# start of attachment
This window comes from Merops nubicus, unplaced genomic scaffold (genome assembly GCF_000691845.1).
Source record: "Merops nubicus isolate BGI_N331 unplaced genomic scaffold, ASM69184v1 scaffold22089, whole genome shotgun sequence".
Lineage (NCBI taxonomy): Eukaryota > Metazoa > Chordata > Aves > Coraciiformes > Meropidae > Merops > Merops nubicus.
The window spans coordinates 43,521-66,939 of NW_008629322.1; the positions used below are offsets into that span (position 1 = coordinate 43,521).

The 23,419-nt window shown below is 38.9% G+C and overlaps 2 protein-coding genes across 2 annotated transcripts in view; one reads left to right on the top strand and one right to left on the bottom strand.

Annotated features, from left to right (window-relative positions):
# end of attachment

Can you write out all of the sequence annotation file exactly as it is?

This window comes from Merops nubicus, unplaced genomic scaffold (genome assembly GCF_000691845.1).
Source record: "Merops nubicus isolate BGI_N331 unplaced genomic scaffold, ASM69184v1 scaffold22089, whole genome shotgun sequence".
Lineage (NCBI taxonomy): Eukaryota > Metazoa > Chordata > Aves > Coraciiformes > Meropidae > Merops > Merops nubicus.
The window spans coordinates 43,521-66,939 of NW_008629322.1; the positions used below are offsets into that span (position 1 = coordinate 43,521).

The 23,419-nt window shown below is 38.9% G+C and overlaps 2 protein-coding genes across 2 annotated transcripts in view; one reads left to right on the top strand and one right to left on the bottom strand.

Annotated features, from left to right (window-relative positions):